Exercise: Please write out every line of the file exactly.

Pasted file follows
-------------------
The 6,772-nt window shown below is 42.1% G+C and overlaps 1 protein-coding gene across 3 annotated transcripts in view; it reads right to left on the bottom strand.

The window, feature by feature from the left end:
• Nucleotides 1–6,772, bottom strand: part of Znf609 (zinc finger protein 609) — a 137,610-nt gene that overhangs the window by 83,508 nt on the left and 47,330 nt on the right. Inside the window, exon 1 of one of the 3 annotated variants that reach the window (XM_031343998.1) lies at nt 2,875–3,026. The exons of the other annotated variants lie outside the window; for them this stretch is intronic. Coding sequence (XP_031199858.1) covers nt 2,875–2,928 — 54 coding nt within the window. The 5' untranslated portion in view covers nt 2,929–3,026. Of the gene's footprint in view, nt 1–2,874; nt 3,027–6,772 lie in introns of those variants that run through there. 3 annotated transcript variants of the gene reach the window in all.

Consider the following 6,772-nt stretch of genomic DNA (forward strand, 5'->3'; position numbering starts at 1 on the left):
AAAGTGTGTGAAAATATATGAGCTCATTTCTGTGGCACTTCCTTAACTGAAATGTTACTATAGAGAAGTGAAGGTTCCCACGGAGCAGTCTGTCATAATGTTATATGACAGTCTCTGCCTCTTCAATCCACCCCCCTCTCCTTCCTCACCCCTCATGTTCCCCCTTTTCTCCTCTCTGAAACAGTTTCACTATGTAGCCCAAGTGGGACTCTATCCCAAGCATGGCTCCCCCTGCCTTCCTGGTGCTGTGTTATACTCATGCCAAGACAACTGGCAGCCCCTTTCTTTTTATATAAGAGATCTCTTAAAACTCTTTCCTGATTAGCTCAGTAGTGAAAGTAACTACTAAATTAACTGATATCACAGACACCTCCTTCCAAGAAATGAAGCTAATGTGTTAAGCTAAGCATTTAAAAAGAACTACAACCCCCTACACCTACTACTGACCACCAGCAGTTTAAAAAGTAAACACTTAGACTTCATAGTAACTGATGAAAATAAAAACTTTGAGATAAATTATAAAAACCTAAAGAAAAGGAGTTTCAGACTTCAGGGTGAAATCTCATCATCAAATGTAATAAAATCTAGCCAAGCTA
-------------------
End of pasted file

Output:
The 6,772-nt window shown below is 42.1% G+C and overlaps 1 protein-coding gene across 3 annotated transcripts in view; it reads right to left on the bottom strand.

The window, feature by feature from the left end:
• Nucleotides 1–6,772, bottom strand: part of Znf609 (zinc finger protein 609) — a 137,610-nt gene that overhangs the window by 83,508 nt on the left and 47,330 nt on the right. Inside the window, exon 1 of one of the 3 annotated variants that reach the window (XM_031343998.1) lies at nt 2,875–3,026. The exons of the other annotated variants lie outside the window; for them this stretch is intronic. Coding sequence (XP_031199858.1) covers nt 2,875–2,928 — 54 coding nt within the window. The 5' untranslated portion in view covers nt 2,929–3,026. Of the gene's footprint in view, nt 1–2,874; nt 3,027–6,772 lie in introns of those variants that run through there. 3 annotated transcript variants of the gene reach the window in all.

Consider the following 6,772-nt stretch of genomic DNA (forward strand, 5'->3'; position numbering starts at 1 on the left):
AAAGTGTGTGAAAATATATGAGCTCATTTCTGTGGCACTTCCTTAACTGAAATGTTACTATAGAGAAGTGAAGGTTCCCACGGAGCAGTCTGTCATAATGTTATATGACAGTCTCTGCCTCTTCAATCCACCCCCCTCTCCTTCCTCACCCCTCATGTTCCCCCTTTTCTCCTCTCTGAAACAGTTTCACTATGTAGCCCAAGTGGGACTCTATCCCAAGCATGGCTCCCCCTGCCTTCCTGGTGCTGTGTTATACTCATGCCAAGACAACTGGCAGCCCCTTTCTTTTTATATAAGAGATCTCTTAAAACTCTTTCCTGATTAGCTCAGTAGTGAAAGTAACTACTAAATTAACTGATATCACAGACACCTCCTTCCAAGAAATGAAGCTAATGTGTTAAGCTAAGCATTTAAAAAGAACTACAACCCCCTACACCTACTACTGACCACCAGCAGTTTAAAAAGTAAACACTTAGACTTCATAGTAACTGATGAAAATAAAAACTTTGAGATAAATTATAAAAACCTAAAGAAAAGGAGTTTCAGACTTCAGGGTGAAATCTCATCATCAAATGTAATAAAATCTAGCCAAGCTA